I have worked with a handful of clients over the years that do not fit into the BPPV/loose ear crystals category, but found that releasing a pinched nerve in the neck, usually as part of neck/upper back misalignment, resolved the dizziness for them. It may take one or more bodywork sessions with gentle craniosacral therapy to help release the tension that’s causing you pinched-nerve-based dizziness.

How is BPPV addressed?

• Wait It Out

• In-Office Treatment

• Home Treatment

• Surgical Treatment



In-office treatment:  The Epley and Semont Maneuvers

There are two treatments for BPPV that can be performed at a doctor's office. Both treatments are very effective, with roughly an 80% cure rate. These treatments are both intended to move debris or "ear crystals" from the sensitive part of the ear to a less sensitive location. Each maneuver takes about 15 minutes to complete.


The Semont Maneuver involves moving a patient rapidly from lying on one side to lying on the other side briskly. It is about 90% effective after 4 treatment sessions.


The Epley Maneuver (see video directions below) also seeks to reposition loose ear crystals by moving the head into four positions in sequence, keeping each position for roughly 30 seconds. This maneuver can be done at home or in-office.


When performing the Epley Maneuver, stop if you experience any weakness, numbness, or visual changes other than vertigo. This can be an indicator that the reason for the dizziness isn't loose ear crystals/BPPV, but possibly compression of the vertebral arteries, which can contribute to a stroke. Supervised exercises (with a BPPV diagnosis) allow the maneuvers to occur with full-body movements versus just the head and neck.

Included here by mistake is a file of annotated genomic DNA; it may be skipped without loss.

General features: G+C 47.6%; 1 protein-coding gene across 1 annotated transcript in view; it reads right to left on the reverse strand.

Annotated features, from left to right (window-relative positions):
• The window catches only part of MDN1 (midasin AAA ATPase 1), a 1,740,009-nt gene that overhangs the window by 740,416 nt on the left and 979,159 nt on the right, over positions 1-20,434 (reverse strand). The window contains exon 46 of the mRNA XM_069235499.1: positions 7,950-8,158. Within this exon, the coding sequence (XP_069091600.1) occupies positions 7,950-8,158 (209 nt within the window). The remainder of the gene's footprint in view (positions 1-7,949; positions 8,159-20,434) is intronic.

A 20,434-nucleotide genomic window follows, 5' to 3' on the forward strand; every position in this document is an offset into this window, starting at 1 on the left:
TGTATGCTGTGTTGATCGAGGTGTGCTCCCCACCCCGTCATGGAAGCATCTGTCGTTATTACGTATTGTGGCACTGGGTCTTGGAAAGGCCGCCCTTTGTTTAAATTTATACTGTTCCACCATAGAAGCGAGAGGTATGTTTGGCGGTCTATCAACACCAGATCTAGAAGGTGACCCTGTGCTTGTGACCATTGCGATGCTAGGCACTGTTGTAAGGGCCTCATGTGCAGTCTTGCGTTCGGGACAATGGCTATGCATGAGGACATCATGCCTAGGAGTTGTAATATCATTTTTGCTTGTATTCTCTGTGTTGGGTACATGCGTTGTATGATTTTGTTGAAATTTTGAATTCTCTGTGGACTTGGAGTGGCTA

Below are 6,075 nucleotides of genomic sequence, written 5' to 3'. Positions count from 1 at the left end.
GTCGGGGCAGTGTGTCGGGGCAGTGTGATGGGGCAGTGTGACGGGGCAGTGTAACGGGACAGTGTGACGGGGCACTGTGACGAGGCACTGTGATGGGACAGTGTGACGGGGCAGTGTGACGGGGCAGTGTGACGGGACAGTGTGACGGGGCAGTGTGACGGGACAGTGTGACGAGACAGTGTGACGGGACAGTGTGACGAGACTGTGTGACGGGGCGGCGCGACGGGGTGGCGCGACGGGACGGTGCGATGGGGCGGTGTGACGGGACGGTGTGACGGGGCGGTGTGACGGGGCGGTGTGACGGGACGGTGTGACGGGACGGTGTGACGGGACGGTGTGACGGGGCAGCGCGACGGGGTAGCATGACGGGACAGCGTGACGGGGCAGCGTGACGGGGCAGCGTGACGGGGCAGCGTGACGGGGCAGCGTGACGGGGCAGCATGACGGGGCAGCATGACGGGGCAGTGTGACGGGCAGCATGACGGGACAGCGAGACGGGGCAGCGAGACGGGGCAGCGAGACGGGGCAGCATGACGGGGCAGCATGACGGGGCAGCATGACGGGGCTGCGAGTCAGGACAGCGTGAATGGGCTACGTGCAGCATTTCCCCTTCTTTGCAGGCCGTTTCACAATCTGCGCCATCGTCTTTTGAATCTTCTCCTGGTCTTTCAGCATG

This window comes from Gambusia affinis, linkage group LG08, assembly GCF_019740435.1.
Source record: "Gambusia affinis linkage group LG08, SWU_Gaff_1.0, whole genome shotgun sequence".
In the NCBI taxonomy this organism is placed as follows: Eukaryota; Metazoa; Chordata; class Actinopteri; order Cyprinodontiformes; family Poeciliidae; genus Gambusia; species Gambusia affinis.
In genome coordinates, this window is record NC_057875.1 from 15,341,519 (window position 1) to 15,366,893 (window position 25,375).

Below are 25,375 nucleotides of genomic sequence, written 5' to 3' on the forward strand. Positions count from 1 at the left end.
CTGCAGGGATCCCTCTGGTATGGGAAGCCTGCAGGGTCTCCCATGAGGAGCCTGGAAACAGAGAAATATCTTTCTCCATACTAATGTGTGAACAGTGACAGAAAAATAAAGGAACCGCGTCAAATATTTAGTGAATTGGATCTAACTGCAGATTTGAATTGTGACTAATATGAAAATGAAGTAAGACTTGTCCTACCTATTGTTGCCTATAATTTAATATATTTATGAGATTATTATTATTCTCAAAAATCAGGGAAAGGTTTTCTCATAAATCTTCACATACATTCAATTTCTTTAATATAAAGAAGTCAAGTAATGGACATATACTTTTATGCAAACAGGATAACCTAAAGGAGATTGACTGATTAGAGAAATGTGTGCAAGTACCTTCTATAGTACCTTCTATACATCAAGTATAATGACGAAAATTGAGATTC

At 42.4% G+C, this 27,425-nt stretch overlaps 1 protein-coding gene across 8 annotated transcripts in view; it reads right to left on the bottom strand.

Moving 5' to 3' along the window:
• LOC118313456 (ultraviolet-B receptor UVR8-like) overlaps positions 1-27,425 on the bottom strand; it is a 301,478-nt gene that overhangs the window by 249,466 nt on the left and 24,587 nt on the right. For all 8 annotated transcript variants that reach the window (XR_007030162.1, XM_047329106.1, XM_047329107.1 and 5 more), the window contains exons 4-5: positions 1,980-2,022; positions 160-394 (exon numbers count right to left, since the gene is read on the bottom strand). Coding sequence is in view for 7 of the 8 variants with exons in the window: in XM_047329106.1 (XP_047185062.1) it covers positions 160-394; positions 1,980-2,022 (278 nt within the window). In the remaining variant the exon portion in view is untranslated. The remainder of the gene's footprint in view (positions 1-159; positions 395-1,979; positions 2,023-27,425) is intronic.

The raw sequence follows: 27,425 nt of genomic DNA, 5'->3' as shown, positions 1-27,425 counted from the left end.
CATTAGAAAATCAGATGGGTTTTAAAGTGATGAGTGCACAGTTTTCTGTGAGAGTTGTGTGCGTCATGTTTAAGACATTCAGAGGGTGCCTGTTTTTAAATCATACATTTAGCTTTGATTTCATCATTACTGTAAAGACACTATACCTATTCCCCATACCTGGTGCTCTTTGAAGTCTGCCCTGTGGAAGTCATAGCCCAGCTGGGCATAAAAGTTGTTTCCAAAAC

These in-office maneuvers for BPPV, provided over about 2 or 3 sessions, are effective in about 95% of patients with BPPV.



Recurring Likelihood

If you've experienced BPPV before, it's likely you'll experience it again. It's estimated that about one third of patients have a recurrence in the first year after treatment, and by five years, about half of all patients have a recurrence. Familiarizing yourself with the exercises before it happens (or happens again) is prudent to your well-being!

Check out these video links to educate yourself on self-care and self-healing for BPPV.

Remember that if you notice symptoms like weakness, numbness, or visual changes other than vertigo, this can be an indicator of compression on the vertebral arteries which could result in a stroke. In that case, discontinue the at-home exercises and get to an E.R. to be checked out.





Benign paroxysmal positional vertigo (BPPV) by Mayo Clinic

BPPV by Ménière’s Society for dizziness & balance disorders

Benign Paroxysmal Positional Vertigo (BPPV) by John Hopkins Medicine

Benign Paroxsmal Positional Vertigo by Timothy C. Hain, MD


This two-minute video recorded from an ENT's office (ear, nose, and throat doctor) shows exactly what’s happening inside the ear to create the loose crystals, as well as simple Epley Maneuvers to try at home.